3) The Economy/Jobs, Health Care, Rising oil prices, unrest in the middle-east, the GOP taking the house...there are much more important issues at hand
    4) When my pro-Obama democrat friends are complaining about Obama getting involved in Gun-Control I know the political climate is not right for gun-control.

    Please dont get me wrong I wrote my legislators this week and I believe that as gun supporters we need to fight heavy right from the start to stop anything from progressing. We must be vigilant.
  9. Art Eatman

    Art Eatman Administrator Staff Member

    aryfrosty, re-read: "...please do not rant about McCarthy, Lautenberg, particular political parties, or people who hold particular political beliefs."

    We're talking about the effects of such laws and ways to stop their passage. The people/party stuff is irrelevant.

    The point about magazines provided by civilians to troops overseas is probably unknown to most legislators. It's worth a comment in your letter to your Congresscritter. Also worth comment is the track record of purchases of firearms, these last fifteen to twenty years. Just the last three years, I'm told, have had the FBI do some 30+ thousand NICS checks. That's votes.

    I've read that in the world of advertising, one snail-mail letter equates to the opinion of 300 more people besides the writer. I have to guess that fairly well would hold true for letters to Congress. Snail mail letters have more import than emails or FAXes.

    Sen. KB Hutchison of Texas makes a point of personally reading any hand-written letter. Her staff deals with everything else.
  10. NavyLCDR

    NavyLCDR member

    Maybe they should just make it illegal to commit a crime with a "hi-cap" magazine.... or to commit a crime with a gun for that matter.... that would be a law I would throw support behind.
  11. gc70

    gc70 Well-Known Member

    FBI summary of Total NICS Background Checks, November 30, 1998 - December 31, 2010 = over 124 MILLION.
  12. Balrog

    Balrog Well-Known Member

    I do not believe the average person cares much about high capacity magazines, and if they just limit the ban to any mags over 10 rounds (and not try to ban any guns at the same time), I think there will be not too much general resistance from the public at large. This is especially true if they attach it as an amendment to some other important legislation that the Republicans really want to pass.

    Well that seems absurd to me. Murder is murder. I would just as soon be shot with a high capacity Glock as a six shot revolver. Dead is dead.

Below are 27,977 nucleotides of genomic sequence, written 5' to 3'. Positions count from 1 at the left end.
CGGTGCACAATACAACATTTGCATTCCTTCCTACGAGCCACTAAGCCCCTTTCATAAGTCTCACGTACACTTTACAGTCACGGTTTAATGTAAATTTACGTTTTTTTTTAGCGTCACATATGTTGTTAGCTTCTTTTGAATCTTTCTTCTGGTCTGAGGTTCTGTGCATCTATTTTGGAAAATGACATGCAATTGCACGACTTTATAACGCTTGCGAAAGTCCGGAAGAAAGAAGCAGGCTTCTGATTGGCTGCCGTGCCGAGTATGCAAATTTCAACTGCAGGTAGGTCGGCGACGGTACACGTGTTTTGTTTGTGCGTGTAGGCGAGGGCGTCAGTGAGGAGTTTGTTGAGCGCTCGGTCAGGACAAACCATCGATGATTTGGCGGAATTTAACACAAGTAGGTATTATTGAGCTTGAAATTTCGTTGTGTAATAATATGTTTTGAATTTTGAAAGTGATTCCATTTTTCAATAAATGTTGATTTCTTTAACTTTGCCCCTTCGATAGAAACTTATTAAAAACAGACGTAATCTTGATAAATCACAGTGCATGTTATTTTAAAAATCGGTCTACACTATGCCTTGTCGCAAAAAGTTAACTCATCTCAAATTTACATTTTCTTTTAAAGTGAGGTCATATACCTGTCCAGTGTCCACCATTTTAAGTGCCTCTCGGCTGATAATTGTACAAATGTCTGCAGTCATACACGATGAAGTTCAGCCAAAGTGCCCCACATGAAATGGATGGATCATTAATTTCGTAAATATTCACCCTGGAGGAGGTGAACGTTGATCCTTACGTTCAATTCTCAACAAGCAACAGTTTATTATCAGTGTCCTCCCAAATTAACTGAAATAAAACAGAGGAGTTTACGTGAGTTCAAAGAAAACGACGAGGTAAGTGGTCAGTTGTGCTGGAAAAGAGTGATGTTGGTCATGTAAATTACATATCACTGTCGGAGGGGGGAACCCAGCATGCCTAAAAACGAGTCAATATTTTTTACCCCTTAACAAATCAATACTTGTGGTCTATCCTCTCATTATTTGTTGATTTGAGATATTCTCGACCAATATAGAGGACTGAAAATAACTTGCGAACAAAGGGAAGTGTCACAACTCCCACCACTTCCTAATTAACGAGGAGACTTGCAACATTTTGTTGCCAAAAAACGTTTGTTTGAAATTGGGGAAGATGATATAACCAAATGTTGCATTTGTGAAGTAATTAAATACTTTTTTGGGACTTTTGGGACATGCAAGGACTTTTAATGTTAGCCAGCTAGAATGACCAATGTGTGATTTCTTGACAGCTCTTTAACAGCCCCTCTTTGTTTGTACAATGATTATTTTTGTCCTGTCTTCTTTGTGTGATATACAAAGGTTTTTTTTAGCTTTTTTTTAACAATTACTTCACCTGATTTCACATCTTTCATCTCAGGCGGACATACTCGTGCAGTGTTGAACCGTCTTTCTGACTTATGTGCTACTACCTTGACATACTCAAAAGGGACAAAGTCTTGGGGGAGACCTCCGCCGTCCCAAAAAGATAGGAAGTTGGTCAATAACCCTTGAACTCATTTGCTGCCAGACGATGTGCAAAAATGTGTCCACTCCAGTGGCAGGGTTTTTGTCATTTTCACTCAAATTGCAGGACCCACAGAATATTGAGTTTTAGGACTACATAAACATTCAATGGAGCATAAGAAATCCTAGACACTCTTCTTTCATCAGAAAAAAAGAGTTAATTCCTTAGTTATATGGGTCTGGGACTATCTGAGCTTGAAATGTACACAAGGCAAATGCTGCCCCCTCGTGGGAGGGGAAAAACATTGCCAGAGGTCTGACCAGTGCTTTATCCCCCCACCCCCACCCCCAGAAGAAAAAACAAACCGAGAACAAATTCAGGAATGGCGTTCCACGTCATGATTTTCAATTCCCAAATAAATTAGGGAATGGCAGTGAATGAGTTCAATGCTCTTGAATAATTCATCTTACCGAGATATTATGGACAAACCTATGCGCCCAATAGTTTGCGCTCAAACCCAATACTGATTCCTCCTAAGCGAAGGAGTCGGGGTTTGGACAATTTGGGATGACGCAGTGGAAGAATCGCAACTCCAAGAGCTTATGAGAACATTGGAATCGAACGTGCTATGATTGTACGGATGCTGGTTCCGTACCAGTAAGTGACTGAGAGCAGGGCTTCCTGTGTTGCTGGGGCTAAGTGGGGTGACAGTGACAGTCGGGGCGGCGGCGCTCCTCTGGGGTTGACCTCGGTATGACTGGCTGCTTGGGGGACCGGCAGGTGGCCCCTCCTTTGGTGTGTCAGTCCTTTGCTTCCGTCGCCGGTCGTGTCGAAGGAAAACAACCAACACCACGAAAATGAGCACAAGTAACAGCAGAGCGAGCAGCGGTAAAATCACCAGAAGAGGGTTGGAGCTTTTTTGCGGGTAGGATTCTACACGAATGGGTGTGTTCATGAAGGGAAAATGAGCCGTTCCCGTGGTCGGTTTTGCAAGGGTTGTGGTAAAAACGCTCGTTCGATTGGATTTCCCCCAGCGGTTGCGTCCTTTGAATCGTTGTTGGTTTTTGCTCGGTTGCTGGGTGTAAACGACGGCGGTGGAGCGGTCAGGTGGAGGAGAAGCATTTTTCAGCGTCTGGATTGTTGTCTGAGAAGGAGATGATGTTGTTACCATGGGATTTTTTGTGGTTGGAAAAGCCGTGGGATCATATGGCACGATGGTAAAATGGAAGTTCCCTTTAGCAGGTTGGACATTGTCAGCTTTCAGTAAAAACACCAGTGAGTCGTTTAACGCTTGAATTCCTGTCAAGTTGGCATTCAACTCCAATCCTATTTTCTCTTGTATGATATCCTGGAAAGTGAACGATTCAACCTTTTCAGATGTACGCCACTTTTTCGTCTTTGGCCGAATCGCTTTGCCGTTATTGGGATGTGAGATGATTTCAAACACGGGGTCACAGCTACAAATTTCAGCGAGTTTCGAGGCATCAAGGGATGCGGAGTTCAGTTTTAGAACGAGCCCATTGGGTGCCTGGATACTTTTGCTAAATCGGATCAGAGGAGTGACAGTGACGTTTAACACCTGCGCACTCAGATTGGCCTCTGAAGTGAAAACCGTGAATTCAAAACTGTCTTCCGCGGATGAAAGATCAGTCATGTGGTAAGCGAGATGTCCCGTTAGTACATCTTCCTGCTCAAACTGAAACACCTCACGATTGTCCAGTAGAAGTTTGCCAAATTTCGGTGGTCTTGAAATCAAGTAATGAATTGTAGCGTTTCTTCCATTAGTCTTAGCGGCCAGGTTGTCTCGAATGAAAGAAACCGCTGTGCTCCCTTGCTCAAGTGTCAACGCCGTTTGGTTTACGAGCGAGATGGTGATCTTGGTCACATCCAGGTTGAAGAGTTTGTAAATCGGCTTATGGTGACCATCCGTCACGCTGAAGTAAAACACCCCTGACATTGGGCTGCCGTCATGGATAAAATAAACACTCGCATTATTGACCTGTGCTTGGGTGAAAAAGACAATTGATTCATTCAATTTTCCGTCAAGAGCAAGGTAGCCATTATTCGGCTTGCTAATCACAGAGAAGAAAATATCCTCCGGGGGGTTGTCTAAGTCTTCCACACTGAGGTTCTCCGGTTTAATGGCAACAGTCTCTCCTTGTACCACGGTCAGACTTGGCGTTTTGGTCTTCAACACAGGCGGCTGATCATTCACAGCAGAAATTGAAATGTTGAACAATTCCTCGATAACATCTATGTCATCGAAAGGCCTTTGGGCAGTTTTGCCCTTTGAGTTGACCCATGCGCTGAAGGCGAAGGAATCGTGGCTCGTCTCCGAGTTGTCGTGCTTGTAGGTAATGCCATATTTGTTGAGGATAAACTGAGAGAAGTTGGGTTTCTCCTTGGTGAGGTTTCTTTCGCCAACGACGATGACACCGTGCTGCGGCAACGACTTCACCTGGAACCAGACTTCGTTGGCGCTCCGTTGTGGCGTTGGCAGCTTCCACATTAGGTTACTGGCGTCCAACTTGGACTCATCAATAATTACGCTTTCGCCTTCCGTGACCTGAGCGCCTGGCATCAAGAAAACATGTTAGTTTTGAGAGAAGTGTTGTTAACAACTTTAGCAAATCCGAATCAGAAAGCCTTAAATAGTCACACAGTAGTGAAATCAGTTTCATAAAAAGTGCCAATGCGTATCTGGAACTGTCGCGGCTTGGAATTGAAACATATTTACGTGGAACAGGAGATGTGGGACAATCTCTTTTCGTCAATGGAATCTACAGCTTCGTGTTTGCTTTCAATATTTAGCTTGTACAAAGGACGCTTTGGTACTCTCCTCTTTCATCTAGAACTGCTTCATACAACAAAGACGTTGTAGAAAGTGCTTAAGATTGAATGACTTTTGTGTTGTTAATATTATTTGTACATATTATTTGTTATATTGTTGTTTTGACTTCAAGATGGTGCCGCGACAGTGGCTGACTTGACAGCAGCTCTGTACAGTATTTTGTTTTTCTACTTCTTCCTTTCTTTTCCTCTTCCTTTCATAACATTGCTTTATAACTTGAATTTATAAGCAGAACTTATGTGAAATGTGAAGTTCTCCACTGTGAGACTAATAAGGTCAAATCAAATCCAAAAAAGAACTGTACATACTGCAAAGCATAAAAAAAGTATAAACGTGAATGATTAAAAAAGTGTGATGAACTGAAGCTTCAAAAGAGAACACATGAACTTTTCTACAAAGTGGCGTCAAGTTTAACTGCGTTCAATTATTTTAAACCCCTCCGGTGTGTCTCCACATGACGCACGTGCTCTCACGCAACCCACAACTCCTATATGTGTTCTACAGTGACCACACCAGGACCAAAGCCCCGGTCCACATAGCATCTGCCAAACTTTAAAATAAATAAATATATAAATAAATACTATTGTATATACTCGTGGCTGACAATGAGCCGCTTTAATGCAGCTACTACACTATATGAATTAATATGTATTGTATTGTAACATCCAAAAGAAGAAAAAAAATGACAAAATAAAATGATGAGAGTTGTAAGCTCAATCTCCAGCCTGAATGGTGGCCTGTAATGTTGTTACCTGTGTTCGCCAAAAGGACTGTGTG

13. General Geoff

    General Geoff Well-Known Member

    A magazine capacity ban in any form is absurd. Might as well back an absurd law that doesn't affect the law abiding.
  14. Balrog

    Balrog Well-Known Member

    Or maybe not back any absurd laws.

    In any case though, I think a magazine ban, if they leave guns out of it, may well come into being especially if there is another high profile murder using a gun with a high cap magazine.
  15. gc70

    gc70 Well-Known Member

    Do we have a basis for judicial recourse to that legislative action?
  16. General Geoff

    General Geoff Well-Known Member

    The fact that standard capacity (over 10 rounds) magazines are in common use and would thus be protected by the 2nd Amendment as per the Heller decision.
  17. Onward Allusion

    Onward Allusion Well-Known Member

    Ding ding ding... So why would a ban on magazines over 10 rounds be effective on crime?
  18. Onward Allusion

    Onward Allusion Well-Known Member

    While that may be the case, one can easily argue that magazines in excess of (fill in the blank - 14, 15 ) rounds are not in common use and would not be covered under Heller.
  19. General Geoff

    General Geoff Well-Known Member

    It could also easily be argued that standard capacity for AR-15 magazines is 30 rounds, and there are millions of them in the hands of private citizens, which would make them also in common use. For that matter, there are hundreds of thousands, if not millions of drum magazines of various types in circulation in the private sector as well. I don't see any kind of magazine capacity limit passing constitutional muster.
  20. sig220mw

    sig220mw Well-Known Member

    How can you avoid the politics of these proposals when they are about nothing but politics. If you support people in a party that has gun control as one of it's main party platforms and those people support that platform, then you voted for an anti gunner.

    Politicians make this about politics. We don't.

    I will not vote for ANY PERSON that supports gun control no matter what party.